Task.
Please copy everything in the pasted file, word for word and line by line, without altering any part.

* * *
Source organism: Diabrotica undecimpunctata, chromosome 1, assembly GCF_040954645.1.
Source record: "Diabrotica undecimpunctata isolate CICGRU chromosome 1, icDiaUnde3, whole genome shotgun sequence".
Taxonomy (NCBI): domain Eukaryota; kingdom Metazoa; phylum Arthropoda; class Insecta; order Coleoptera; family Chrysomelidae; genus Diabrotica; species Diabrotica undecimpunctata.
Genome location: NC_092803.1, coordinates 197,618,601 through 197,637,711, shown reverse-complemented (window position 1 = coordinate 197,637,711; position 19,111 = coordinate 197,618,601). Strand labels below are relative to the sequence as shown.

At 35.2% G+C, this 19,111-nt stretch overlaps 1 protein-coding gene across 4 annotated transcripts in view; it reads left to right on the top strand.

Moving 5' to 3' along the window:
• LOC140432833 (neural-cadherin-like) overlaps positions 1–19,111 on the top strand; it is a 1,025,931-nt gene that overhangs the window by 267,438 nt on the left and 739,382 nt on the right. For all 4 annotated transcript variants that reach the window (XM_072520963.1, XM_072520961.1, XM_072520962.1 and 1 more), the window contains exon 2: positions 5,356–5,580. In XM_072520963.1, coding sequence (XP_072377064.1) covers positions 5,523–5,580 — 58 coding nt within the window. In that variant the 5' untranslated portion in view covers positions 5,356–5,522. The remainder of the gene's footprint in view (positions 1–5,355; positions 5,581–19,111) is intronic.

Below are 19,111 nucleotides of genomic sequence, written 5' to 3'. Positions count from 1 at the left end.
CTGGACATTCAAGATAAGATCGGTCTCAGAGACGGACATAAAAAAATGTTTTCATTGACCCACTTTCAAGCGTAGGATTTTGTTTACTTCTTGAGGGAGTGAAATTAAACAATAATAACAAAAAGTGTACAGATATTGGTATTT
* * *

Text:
Source organism: Diabrotica undecimpunctata, chromosome 1, assembly GCF_040954645.1.
Source record: "Diabrotica undecimpunctata isolate CICGRU chromosome 1, icDiaUnde3, whole genome shotgun sequence".
Taxonomy (NCBI): domain Eukaryota; kingdom Metazoa; phylum Arthropoda; class Insecta; order Coleoptera; family Chrysomelidae; genus Diabrotica; species Diabrotica undecimpunctata.
Genome location: NC_092803.1, coordinates 197,618,601 through 197,637,711, shown reverse-complemented (window position 1 = coordinate 197,637,711; position 19,111 = coordinate 197,618,601). Strand labels below are relative to the sequence as shown.

At 35.2% G+C, this 19,111-nt stretch overlaps 1 protein-coding gene across 4 annotated transcripts in view; it reads left to right on the top strand.

Moving 5' to 3' along the window:
• LOC140432833 (neural-cadherin-like) overlaps positions 1–19,111 on the top strand; it is a 1,025,931-nt gene that overhangs the window by 267,438 nt on the left and 739,382 nt on the right. For all 4 annotated transcript variants that reach the window (XM_072520963.1, XM_072520961.1, XM_072520962.1 and 1 more), the window contains exon 2: positions 5,356–5,580. In XM_072520963.1, coding sequence (XP_072377064.1) covers positions 5,523–5,580 — 58 coding nt within the window. In that variant the 5' untranslated portion in view covers positions 5,356–5,522. The remainder of the gene's footprint in view (positions 1–5,355; positions 5,581–19,111) is intronic.

Below are 19,111 nucleotides of genomic sequence, written 5' to 3'. Positions count from 1 at the left end.
CTGGACATTCAAGATAAGATCGGTCTCAGAGACGGACATAAAAAAATGTTTTCATTGACCCACTTTCAAGCGTAGGATTTTGTTTACTTCTTGAGGGAGTGAAATTAAACAATAATAACAAAAAGTGTACAGATATTGGTATTT